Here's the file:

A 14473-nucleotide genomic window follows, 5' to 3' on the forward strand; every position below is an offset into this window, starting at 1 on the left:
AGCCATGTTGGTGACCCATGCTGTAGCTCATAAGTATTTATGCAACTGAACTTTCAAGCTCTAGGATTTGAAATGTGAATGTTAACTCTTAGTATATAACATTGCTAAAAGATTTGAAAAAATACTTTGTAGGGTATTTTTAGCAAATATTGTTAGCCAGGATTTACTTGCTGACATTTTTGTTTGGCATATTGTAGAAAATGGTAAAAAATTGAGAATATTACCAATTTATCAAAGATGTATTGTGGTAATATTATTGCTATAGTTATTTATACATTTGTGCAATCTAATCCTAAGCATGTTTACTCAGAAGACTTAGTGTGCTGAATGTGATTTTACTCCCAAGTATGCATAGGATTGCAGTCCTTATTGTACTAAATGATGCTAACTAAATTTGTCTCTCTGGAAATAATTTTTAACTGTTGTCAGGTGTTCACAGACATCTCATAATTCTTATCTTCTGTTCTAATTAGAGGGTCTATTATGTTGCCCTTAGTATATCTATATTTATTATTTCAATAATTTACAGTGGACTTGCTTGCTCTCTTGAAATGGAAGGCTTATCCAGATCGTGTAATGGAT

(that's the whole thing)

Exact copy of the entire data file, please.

A 14473-nucleotide genomic window follows, 5' to 3' on the forward strand; every position below is an offset into this window, starting at 1 on the left:
AGCCATGTTGGTGACCCATGCTGTAGCTCATAAGTATTTATGCAACTGAACTTTCAAGCTCTAGGATTTGAAATGTGAATGTTAACTCTTAGTATATAACATTGCTAAAAGATTTGAAAAAATACTTTGTAGGGTATTTTTAGCAAATATTGTTAGCCAGGATTTACTTGCTGACATTTTTGTTTGGCATATTGTAGAAAATGGTAAAAAATTGAGAATATTACCAATTTATCAAAGATGTATTGTGGTAATATTATTGCTATAGTTATTTATACATTTGTGCAATCTAATCCTAAGCATGTTTACTCAGAAGACTTAGTGTGCTGAATGTGATTTTACTCCCAAGTATGCATAGGATTGCAGTCCTTATTGTACTAAATGATGCTAACTAAATTTGTCTCTCTGGAAATAATTTTTAACTGTTGTCAGGTGTTCACAGACATCTCATAATTCTTATCTTCTGTTCTAATTAGAGGGTCTATTATGTTGCCCTTAGTATATCTATATTTATTATTTCAATAATTTACAGTGGACTTGCTTGCTCTCTTGAAATGGAAGGCTTATCCAGATCGTGTAATGGAT